E. avium - E. gilvus; E. casseliflavus - E. gallinarum; E. durans - E. faecium; E. faecalis - Weissella cibaria; E. hirae - E. faecium; E. raffinosus - E. gilvus

Sanger sodA gene

S. constellatus - S. anginosus; S. dysgalactiae - S. pyogenes; S. gallolyticus - S. bovis; S. infantarius - S. equinus; S. mitis - S. pneumoniae - S. pseudopneumoniae; S. pyogenes - S. equisimilis

Sanger tuf gene

S. infantis - S. tigurinus; S. infantarius - S. equinus

Sanger rpoB gene

S. dysgalactiae - S. pyogenes; S. gallolyticus - S. pasteurianus

NGS 16S rRNA gene

S. australis - S. oralis; S. canis - S. dysgalactiae; S. constellatus - S. milleri; S. durans - E. hirae; S. infantarius - S. equinus; S. intermedius - S. anginosus; S. mitis - S. pneumoniae - S. pseudopneumoniae; S. ovis - S. minor; S. parasanguinis - Okadaella gastrococcus; S. pasteurianus - S. gallolyticus; S. salivarius - S. equinus; S. tigurinus - S. mitis; S. uberis - S. hongkongensis

E. avium - E. gilvus; E. casseliflavus - E. gallinarum; E. durans - E. faecium; E. faecalis - Weissella cibaria; E. hirae - E. durans; E. raffinosus - E. gilvus

NGS intergenic spacer region

S. constellatus - S. milleri; S. infantarius - S. equinus; S. infantis - S. pneumoniae; S. mitis - S. oralis - S. pneumoniae - S. pseudopneumoniae; S. salivarius - S. equinus; S. tigurinus - S. infantis

E. casseliflavus - E. gallinarum

NGS 23S rRNA gene

S. anginosus - S. milleri; S. constellatus - S. milleri; S. cremoris - Lactococcus lactis; S. infantarius - S. equinus; S. mitis - S. pneumoniae - S. pseudopneumoniae; S. salivarius - S. equinus; S. tigurinus - S. mitis

E. casseliflavus - E. gallinarum; E. hirae - E. durans

NGS 16S–23S rRNA region

S. infantarius - S. equinus; S. pseudopneumoniae - S. pneumoniae; S. tigurinus - S. oralis

E. casseliflavus - E. gallinarum

Sequence analysis of the 16S–23S rRNA region

The sequence analysis of the 16S–23S rRNA region was performed on 51 strains from our collection representing 42 Streptococcus and 9 Enterococcus species. Search of the GenBank database showed that the sequences for the 16S–23S rRNA region were available for 27 Streptococcus species and 6 Enterococcus species, while this study allowed for the obtainment and deposition of nucleotide sequences for the additional 15 and 3 species, respectively. Taking into consideration the differences in length of an intergenic spacer located between the 16S and 23S rRNA genes, the average sequence length of the 16S–23S rRNA region was determined and equaled 4346 nucleotides for Streptococcus and 4299 for Enterococcus. The highest identity of 16S–23S rRNA region among Streptococcus species was found between S. infantis and S. tigurinus showing 99.7% sequence homology (13 nucleotides of difference), while the highest nucleotide difference was found between S. adjacens and S. criceti and equaled 1209 nucleotides (74.4% identity). For Enterococcus, the highest identity was found between E. avium and E. raffinosus showing 98.6% sequence homology (62 nucleotides of difference). The highest nucleotide difference was found between E. cecorum and E. hirae and equaled 431 nucleotides (90.1% identity) (Additional file 1: Tables S9 and S10). We also determined the lengths of 16S rRNA gene, intergenic spacer region and 23S rRNA gene for all species used in this study (Additional file 1: Table S11).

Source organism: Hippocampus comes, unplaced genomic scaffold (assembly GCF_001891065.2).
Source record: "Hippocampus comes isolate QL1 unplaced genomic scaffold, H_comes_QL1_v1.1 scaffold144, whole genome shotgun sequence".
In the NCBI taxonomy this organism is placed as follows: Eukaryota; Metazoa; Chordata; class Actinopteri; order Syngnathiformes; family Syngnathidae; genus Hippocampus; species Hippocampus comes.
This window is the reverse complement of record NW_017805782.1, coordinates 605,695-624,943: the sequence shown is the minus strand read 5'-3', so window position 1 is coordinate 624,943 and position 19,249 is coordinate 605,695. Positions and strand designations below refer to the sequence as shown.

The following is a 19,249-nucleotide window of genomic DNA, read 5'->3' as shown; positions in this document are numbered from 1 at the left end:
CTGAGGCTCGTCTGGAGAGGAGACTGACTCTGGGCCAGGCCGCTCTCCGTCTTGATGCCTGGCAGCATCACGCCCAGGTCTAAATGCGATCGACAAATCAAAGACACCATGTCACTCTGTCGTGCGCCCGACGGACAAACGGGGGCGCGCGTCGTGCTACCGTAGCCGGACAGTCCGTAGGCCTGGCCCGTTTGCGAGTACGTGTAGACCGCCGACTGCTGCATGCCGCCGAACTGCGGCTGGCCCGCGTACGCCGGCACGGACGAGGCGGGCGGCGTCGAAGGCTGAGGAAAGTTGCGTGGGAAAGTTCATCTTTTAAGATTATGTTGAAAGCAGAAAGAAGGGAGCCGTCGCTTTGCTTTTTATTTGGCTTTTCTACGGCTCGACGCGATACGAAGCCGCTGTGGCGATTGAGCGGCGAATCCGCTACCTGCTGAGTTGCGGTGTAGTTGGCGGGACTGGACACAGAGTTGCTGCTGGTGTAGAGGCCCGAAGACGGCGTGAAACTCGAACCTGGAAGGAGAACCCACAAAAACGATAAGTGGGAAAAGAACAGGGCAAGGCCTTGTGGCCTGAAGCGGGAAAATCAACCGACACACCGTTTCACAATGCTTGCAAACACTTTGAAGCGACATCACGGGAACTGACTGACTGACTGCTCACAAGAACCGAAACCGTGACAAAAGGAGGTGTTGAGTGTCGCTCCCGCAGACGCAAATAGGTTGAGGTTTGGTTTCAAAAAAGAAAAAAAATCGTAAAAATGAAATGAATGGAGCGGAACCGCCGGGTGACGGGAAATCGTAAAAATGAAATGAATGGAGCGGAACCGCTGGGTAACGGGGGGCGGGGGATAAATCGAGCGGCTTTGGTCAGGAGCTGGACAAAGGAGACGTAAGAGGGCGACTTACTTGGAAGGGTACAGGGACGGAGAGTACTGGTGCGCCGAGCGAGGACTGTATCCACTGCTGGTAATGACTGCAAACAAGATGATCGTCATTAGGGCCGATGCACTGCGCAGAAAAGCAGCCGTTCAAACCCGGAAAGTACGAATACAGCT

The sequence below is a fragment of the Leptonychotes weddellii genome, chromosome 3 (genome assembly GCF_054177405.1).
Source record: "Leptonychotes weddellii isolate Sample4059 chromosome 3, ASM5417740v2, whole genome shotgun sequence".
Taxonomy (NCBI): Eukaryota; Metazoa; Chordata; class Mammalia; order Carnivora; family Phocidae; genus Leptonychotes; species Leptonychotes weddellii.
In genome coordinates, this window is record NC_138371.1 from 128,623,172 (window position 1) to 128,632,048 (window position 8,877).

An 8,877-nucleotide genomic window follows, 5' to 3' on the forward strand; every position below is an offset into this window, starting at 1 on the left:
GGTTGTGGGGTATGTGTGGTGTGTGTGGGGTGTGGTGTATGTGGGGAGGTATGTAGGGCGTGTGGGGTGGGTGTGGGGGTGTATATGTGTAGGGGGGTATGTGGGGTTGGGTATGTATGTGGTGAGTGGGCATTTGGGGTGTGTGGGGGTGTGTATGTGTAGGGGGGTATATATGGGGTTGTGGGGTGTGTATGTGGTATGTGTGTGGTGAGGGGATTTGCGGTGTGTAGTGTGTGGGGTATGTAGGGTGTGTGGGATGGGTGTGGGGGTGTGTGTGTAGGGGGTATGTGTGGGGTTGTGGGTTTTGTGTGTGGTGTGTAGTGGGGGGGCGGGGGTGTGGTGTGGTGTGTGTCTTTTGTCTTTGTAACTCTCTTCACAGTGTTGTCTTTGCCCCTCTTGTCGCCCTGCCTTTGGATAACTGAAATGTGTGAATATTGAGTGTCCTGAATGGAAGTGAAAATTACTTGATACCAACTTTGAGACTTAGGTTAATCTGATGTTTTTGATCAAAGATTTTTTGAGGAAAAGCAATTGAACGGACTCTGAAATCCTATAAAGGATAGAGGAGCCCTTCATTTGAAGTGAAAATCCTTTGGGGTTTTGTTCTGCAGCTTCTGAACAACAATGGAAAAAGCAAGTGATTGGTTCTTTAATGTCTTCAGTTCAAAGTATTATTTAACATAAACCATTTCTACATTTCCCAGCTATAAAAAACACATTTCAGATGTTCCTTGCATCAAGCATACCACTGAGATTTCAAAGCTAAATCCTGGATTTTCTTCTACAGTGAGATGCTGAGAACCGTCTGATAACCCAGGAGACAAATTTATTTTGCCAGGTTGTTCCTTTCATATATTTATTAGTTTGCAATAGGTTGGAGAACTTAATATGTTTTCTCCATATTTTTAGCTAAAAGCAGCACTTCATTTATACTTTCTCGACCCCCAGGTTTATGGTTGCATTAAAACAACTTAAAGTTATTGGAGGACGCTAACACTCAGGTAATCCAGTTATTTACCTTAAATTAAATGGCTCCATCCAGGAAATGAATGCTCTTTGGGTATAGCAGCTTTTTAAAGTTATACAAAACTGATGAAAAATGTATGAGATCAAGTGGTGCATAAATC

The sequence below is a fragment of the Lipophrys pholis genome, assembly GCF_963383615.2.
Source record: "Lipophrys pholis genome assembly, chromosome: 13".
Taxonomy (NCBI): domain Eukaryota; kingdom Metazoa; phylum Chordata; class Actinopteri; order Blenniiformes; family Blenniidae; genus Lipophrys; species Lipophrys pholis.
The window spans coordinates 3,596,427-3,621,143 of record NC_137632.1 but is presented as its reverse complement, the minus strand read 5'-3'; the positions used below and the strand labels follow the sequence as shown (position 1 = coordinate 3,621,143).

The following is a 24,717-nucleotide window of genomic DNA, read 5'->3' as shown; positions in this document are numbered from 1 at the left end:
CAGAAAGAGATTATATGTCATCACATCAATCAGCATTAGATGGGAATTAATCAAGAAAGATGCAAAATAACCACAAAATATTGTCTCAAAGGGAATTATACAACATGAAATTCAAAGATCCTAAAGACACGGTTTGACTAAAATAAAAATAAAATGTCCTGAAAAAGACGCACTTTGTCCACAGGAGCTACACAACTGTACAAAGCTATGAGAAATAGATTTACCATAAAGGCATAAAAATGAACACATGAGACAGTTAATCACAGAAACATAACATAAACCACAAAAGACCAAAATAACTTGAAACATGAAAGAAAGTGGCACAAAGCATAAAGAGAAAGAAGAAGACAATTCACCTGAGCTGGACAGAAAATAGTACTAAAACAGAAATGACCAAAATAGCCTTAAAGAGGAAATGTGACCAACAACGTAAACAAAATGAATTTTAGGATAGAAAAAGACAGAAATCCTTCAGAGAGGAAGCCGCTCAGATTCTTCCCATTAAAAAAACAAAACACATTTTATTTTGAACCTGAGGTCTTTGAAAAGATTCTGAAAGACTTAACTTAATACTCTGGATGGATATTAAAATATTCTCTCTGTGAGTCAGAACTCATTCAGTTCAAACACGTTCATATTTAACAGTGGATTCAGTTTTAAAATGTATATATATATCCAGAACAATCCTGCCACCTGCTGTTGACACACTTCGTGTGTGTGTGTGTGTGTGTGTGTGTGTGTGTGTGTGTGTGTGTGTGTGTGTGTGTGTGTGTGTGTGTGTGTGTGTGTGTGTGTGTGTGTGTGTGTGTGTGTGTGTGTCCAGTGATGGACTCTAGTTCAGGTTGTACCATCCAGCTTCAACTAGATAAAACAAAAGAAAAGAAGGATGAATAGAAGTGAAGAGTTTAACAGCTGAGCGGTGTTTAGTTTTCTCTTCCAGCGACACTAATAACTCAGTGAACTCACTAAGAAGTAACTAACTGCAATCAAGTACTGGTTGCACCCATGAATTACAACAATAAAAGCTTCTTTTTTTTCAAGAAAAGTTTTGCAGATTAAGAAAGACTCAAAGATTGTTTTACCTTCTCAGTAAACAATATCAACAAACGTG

To show the relationships between species, the phylogenetic trees were constructed. The pairwise overall topological scores computed by Compare2Trees based on Streptococcus 16S rRNA, rpoB, sodA, tuf, and 16S–23S rRNA sequences ranged from 61.7 to 72.4% (Additional file 1: Figure S1). For Enterococcus, the distances between two trees in terms of topology were more diverse, reaching the lowest and highest values, 56.4 and 80.6%, respectively. All targets showed S. cremoris and group of species: S. adjacens, S. durans and S. saccharolyticus are distantly related to other species. For Enterococcus species the E. cecorum was distantly related to other species. The analysis of the phylogenetic tree of the 16S–23S rRNA region showed similar clustering as in dendrogram based on 16S rRNA gene sequencing, but more discriminative with unambiguous identification for all species (Additional file 1: Figure S1).

Criteria for assigning Streptococcus and Enterococcus at the species level